Initial returns on both have been about what you would expect. Bagnah’s pressuring of the quarterback has translated to BYU’s scheme. He had 10 sacks in four years at Boise. For now, the coaching staff is mainly working on rounding out his game as a run-stopper. But the skill they needed most, pass rushing, he has brought.

“Look at what he’s done already in terms of pass rush,” Sitake said. “But there is more to the game than just pass rush. He is learning to be a run-stopper. I mean the guy has a ton of athleticism and speed. He is still putting on weight and I think he is going to be competing at defensive end by the time we get done with spring ball. He is already working toward that.”

Heckard, meanwhile, has been a steady presence. He is still earning the trust of a new program, but he will likely be a plug-and-play starter next year. He came up with an interception in the two-minute drill during Saturday’s pseudo -scrimmage.

“He is going to be a good player in this defense,” Hill said. “The ones who have been around him know it. He is tough and has played a lot of football. He has played a lot of college football. But he is also trying to earn the confidence and trust of the other players and other coaches. That is going to be a critical part for him moving forward.”

Don’t expect an answer on the O-line

BYU’s offensive line was going to be a project this spring. Returning just three starters — Kingsley Suamataia, Brayden Keim and Connor Pay — the Cougars had holes to fill and a puzzle to figure out.

Unsurprisingly, there haven’t been many answers yet as to who will fill those holes. There probably won’t be answers this spring.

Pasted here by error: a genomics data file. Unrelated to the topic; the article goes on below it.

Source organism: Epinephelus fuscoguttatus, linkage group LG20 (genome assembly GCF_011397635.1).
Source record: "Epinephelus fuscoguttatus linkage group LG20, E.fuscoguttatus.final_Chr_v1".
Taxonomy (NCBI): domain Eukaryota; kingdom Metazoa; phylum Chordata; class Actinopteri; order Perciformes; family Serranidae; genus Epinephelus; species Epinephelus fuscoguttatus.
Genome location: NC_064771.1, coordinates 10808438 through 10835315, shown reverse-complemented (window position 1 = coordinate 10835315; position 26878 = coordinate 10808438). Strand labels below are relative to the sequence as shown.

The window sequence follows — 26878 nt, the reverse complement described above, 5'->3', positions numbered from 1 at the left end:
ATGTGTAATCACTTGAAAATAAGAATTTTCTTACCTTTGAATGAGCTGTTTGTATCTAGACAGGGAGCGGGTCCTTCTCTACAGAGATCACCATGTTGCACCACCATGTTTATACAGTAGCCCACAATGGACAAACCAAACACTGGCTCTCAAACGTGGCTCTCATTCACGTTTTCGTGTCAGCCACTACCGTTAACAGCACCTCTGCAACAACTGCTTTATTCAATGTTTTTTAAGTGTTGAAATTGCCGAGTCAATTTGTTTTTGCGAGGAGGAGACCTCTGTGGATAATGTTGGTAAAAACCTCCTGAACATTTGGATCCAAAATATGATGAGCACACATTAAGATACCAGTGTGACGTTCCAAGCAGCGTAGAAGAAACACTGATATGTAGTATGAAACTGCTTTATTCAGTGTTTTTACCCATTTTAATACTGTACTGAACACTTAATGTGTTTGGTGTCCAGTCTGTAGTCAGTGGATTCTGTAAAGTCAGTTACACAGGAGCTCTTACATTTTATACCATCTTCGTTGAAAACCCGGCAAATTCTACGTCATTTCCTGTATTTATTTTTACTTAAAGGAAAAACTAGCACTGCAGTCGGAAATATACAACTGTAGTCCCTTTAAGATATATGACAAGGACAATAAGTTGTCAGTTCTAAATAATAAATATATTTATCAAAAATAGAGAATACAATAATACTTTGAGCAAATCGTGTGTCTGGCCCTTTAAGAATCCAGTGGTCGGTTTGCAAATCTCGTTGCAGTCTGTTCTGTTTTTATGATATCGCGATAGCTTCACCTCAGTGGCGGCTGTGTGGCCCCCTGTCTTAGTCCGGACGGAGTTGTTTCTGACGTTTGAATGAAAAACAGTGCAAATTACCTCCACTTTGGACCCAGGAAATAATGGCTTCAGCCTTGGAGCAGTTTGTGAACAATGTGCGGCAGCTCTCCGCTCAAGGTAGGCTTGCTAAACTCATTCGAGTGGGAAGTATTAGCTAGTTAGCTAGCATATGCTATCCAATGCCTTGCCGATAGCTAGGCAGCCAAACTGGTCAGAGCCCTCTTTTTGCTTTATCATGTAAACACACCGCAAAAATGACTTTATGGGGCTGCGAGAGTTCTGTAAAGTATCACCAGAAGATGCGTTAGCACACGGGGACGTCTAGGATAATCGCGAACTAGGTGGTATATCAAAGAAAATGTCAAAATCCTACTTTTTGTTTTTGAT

“My guess is that it will go into fall camp,” Roderick said. “There are just too many good players there. I don’t think you will resolve your starting five in 15 practices. It might happen, but five practices in, there is really good competition. A couple of good players who aren’t practicing right now due to injury.”

Utah transfer Paul Maile, Missouri State transfer Ian Fitzgerald and Utah State retread Weylin Lapuaho are the main guys working into the system right now (although Maile is injured and sitting out contact drills). That is alongside some younger players who BYU already had in the program, like Peter Falaniko.

Is it a bad thing that BYU will go into the summer unresolved at offensive line — a group that relies on chemistry? Well, not according to Roderick.

“First of all the competition keeps everyone improving. If you just said tomorrow, ‘Here is the starting five,’ there is no motivation factor there,” Roderick said. “You want people to keep working. You don’t want to play mind games with people. But you want guys to keep working.

“And the other reason is you want to keep working different combinations. Because you never know, if this injury happens, what is our contingency plan? If you lose this guy, then we shift this guy over here. We have several guys playing guard and tackle. Some guys just go from tackle to tackle. But there are a bunch of variables there and it is good to keep working.”